On March 29, Cushman & Wakefield brokered the $14.7 million sale of a two-story, 24,600-sf medical building in North Hills, N.Y., which traded at a 6% cap rate. Around the same time, an affiliate of Inland Real Estate Acquisitions sold four newly constructed medical buildings totaling 119,000 sf in the Houston, Raleigh, N.C., and Salt Lake City markets. And early this month in Scottsdale, Ariz., Helix Properties sold two Class A medical offices totaling 42,183 sf for $12.13 million.
The market for quality healthcare-related buildings remains robust. A recent poll found the majority of real estate investors and developers expect to be “net buyers” of medical office buildings in 2017, and many believe health systems’ development requests for proposals would be higher this year than in 2016.
Those are some of the findings from a just-released 2017 Healthcare Real Estate Investor and Developer Survey conducted by CBRE’s U.S. Healthcare Capital Markets Group. The results of the 27-question survey are based on a total of 91 respondents.
Sixty three of those firms say they’ve allocated an aggregate of $14.9 billion in equity for healthcare real estate investment and development this year. That total represents about a 3% increase over what respondents said they allocated in 2016.
However, the survey notes that this sector’s supply-demand imbalance would continue this year, “as the total allocation of funds to purchase medical office buildings is far greater than the available supply.” Respondents expect that demand and supply for every healthcare real estate asset type would remain relatively the same in 2017. (At the time of the survey, 57% of respondents said the occupancy rates in their healthcare portfolios were about level with a year ago.)
Investors and developers surveyed by CBRE expect supply of quality healthcare facilities for purchase will continue to fall short of the capital available for purchases in 2017. Image: CBRE 2017 Healthcare Real Estate Investor and Developer Survey
The preferred transaction size for a sizable majority of respondents—72%—falls somewhere between $10 million and $50 million. Nearly all of the respondents indicated they were most interested in MOBs, followed by Ambulatory Surgery Centers (80%), Wellness Centers (36%), and Freestanding Emergency Departments (35%).
More than three-quarters of respondents rely on bank debt to finance their transactions, although nearly two fifths (39%) said they’d pay for purchases with cash exclusively.
Retention plans vary markedly, as 29% said they expected to hold onto their healthcare purchases for 5-7 years, whereas 28% would retain the asset for more than 10 years (that percentage goes up to 60% among healthcare REITs that responded to the survey).
The survey takes investors’ and developers’ pulses on their Internal Rate of Return requirements by product type. (For example, 42% indicated their target all-cash IRR this year ranges from 7% to 9.49%.)
Value for core product—namely, Class “A” on-campus medical office buildings—continues to be high, with 49% of the survey respondents projecting cap rates below 6%.
Single-tenant medical office buildings are being priced the most aggressively again this year, with the largest group of survey respondents (39%) indicating a cap rate range of between 6% and 6.49%. Ambulatory Surgery Centers followed medical office buildings, but respondents expressed a wide variety of expectations, with 26% projecting a cap rate between 6% and 6.49%, 26% of respondents projecting a cap rate in the range of 6.5% to 6.99%, and 28% of respondents projecting a cap rate between 7% and 7.49%.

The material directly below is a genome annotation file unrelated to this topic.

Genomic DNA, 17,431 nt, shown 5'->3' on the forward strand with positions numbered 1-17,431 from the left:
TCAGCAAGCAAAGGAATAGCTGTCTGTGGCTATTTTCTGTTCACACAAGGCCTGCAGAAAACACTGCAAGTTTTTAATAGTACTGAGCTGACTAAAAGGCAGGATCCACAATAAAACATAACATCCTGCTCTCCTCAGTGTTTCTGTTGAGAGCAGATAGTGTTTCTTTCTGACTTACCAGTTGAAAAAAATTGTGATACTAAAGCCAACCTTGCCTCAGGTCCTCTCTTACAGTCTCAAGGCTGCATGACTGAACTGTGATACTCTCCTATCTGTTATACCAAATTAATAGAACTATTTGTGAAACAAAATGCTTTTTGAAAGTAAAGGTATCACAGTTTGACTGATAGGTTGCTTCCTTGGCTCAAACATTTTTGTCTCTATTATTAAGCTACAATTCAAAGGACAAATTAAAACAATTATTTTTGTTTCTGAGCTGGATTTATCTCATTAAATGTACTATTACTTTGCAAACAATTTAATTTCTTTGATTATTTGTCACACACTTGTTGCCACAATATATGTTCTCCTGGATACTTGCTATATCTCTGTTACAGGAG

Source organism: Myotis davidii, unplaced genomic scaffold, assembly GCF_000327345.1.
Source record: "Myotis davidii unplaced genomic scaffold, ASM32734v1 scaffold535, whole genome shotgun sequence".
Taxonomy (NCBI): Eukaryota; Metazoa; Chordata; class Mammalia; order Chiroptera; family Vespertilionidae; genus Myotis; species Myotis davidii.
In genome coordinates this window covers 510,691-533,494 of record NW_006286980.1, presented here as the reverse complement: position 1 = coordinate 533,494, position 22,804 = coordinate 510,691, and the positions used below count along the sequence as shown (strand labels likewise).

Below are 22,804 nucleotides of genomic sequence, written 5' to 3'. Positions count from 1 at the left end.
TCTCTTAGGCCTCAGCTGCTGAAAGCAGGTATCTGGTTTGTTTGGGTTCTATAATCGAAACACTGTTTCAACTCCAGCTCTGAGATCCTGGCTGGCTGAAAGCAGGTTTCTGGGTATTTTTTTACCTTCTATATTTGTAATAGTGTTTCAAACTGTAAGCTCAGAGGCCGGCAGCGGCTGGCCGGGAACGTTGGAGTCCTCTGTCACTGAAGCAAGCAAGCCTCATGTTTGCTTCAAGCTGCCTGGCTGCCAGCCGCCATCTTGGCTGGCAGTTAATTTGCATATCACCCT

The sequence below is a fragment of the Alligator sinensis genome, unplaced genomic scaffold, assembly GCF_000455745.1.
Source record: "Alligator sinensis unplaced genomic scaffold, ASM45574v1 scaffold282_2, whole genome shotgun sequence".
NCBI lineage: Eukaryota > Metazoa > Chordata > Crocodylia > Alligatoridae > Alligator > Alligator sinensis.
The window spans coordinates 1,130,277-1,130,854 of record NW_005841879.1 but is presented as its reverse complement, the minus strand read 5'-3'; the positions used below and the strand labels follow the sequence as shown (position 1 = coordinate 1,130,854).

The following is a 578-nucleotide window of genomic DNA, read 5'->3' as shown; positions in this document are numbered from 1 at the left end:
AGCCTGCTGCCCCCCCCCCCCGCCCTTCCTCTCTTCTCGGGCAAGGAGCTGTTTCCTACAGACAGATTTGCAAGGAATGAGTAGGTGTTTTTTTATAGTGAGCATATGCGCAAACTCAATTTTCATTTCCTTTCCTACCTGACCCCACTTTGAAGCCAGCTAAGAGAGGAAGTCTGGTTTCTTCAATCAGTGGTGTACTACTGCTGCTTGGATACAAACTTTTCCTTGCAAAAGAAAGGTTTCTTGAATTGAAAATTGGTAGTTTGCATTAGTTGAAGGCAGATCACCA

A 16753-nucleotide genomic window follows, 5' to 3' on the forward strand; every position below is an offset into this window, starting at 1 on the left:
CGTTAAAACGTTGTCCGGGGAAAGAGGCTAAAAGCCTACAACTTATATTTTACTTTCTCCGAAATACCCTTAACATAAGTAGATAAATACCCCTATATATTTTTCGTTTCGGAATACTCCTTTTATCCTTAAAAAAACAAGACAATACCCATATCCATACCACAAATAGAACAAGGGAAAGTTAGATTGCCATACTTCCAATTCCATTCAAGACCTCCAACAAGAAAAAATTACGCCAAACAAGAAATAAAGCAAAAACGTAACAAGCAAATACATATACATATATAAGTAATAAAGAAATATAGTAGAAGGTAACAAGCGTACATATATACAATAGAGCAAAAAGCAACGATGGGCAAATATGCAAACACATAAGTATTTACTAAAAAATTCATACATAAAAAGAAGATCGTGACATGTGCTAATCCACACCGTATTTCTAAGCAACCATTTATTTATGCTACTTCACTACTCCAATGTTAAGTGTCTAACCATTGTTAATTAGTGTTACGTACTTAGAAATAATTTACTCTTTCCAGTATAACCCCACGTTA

More than two-fifths of respondents expect MOB lease rates to increase 1-2% this year, compared to 26% that predicted that rate level in 2016. There was also a drop—to 55% from 60%—of respondents to this year’s survey from last year’s that thought lease rates would increase 2-3%
Nearly 90% of respondents said the minimum lease term they would accept for a sale-leaseback by a healthcare system would be at least 10 years (it’s 10-14 years for 70%). More than two-fifths of respondents—42%—said the minimum annual rental rate hike they’d consider for a sale-leaseback would be 2-2.49%
The highest percentage of respondents said the minimum hospital credit rating they’d consider investing in would be BBB- to BBB+. Sixteen percent, though, said they wouldn’t go below A- to A+.
The vast majority of investors and developers polled will be buyers of healthcare-related assets this year. Image: CBRE
Twenty-seven percent said that 60-69 years was the minimum ground lease they would consider for investment, compared to a 50-59 year threshold that 35% responding to the 2016 survey would accept. When structuring a ground lease with a hospital for an MOB, 48% of respondents said a fair land value to use in the calculation to determine rent is 5-6%.
CBRE conducted this survey before Republicans pulled their bill to repeal and replace the Affordable Care Act. But developers and investors were asked to predict what they thought would happen, and majorities expected a repeal of the individual mandate for insurance coverage, a repeal of state and federal insurance marketplace exchanges, and a rollback of Medicaid funding.
They also predicted that health insurers would be allowed to sell policies across state borders; that the Trump administration would favor the expansion of Health Savings Accounts; and that insurers would funnel their most expensive patients into subsidized high-risk pools.